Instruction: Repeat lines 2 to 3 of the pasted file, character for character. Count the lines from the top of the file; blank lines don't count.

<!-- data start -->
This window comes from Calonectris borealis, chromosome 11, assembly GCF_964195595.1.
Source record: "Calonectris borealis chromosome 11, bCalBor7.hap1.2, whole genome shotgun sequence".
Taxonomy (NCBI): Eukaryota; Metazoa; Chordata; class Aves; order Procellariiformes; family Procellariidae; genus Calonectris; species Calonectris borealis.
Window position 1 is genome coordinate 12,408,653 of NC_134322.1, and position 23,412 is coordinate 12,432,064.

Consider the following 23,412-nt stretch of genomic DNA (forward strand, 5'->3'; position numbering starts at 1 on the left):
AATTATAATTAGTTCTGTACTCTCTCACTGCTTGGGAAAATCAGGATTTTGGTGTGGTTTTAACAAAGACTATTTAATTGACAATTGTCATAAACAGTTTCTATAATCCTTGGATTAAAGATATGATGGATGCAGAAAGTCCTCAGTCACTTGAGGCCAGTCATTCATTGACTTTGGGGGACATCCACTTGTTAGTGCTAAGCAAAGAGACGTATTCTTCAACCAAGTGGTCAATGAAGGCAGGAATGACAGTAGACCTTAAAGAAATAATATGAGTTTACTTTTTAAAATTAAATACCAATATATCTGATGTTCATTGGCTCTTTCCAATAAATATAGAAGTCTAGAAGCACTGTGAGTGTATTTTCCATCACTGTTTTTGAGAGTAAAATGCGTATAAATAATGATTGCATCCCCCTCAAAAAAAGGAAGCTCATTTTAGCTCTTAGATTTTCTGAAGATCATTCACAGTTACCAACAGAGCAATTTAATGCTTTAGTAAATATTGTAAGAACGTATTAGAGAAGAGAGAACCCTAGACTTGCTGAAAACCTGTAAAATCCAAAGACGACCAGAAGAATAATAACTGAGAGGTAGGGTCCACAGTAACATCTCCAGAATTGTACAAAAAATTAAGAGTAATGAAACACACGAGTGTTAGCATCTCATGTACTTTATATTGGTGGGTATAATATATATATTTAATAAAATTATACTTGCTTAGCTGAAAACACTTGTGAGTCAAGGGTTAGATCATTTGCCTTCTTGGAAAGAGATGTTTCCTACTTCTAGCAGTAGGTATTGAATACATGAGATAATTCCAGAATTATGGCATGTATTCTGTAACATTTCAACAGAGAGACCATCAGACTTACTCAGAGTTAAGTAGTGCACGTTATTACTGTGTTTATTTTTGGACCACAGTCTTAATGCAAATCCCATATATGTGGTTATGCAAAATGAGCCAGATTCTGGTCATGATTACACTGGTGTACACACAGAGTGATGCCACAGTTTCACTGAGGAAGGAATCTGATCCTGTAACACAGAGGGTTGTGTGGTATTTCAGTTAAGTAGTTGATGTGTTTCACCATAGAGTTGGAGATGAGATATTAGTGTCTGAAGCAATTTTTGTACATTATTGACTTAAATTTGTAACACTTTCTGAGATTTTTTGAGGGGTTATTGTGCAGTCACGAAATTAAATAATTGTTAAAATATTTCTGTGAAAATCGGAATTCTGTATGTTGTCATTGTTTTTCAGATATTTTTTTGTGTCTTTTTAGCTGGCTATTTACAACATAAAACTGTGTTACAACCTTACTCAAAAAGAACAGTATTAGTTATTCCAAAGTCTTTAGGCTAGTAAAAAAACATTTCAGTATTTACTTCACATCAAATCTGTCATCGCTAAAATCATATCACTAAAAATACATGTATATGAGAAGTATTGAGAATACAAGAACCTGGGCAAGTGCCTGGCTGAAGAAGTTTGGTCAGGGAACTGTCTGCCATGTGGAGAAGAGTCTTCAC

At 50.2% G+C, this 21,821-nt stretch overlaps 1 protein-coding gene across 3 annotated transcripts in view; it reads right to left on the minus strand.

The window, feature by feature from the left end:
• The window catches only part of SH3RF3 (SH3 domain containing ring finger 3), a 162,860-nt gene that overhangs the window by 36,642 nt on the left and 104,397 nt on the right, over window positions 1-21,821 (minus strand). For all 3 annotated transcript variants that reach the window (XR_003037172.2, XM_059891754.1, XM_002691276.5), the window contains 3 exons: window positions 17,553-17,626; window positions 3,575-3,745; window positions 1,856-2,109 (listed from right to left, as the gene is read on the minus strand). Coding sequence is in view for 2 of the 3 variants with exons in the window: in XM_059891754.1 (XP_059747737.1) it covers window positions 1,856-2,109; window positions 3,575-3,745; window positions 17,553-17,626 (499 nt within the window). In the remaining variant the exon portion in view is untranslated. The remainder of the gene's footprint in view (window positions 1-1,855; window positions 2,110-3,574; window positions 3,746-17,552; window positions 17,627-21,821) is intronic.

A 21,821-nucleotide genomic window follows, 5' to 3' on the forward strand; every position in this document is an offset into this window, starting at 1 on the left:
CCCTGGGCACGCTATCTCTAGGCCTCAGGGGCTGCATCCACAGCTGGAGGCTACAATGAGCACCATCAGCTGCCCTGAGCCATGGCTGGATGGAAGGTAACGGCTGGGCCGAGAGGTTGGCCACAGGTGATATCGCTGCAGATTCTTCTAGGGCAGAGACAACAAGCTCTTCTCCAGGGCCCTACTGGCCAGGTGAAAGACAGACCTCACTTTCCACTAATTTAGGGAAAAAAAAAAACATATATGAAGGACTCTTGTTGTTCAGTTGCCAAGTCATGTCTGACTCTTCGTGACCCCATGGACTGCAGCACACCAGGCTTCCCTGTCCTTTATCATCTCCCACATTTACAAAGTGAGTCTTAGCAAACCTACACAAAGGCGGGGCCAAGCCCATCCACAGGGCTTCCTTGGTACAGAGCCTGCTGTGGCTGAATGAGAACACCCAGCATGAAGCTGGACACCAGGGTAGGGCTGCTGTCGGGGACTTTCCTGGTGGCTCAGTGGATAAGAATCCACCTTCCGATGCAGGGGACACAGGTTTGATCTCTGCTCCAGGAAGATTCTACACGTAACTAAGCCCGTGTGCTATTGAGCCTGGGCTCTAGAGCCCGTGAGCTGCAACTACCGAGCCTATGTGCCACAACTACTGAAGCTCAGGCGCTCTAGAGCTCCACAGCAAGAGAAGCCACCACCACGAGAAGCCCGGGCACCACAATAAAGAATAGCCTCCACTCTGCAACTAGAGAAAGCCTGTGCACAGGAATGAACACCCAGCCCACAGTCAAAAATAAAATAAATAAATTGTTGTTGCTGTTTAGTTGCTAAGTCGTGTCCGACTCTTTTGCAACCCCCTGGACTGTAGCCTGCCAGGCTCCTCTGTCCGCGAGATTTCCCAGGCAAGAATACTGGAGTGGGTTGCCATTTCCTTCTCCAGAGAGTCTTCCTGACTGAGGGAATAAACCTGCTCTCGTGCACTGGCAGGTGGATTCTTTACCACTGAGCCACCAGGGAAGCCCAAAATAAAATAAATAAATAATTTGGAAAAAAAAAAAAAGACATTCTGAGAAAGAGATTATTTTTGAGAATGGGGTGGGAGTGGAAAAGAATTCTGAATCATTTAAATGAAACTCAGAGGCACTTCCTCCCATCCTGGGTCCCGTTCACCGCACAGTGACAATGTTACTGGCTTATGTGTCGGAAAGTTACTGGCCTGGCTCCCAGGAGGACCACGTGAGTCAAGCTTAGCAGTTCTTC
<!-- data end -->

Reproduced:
Source record: "Calonectris borealis chromosome 11, bCalBor7.hap1.2, whole genome shotgun sequence".
Taxonomy (NCBI): Eukaryota; Metazoa; Chordata; class Aves; order Procellariiformes; family Procellariidae; genus Calonectris; species Calonectris borealis.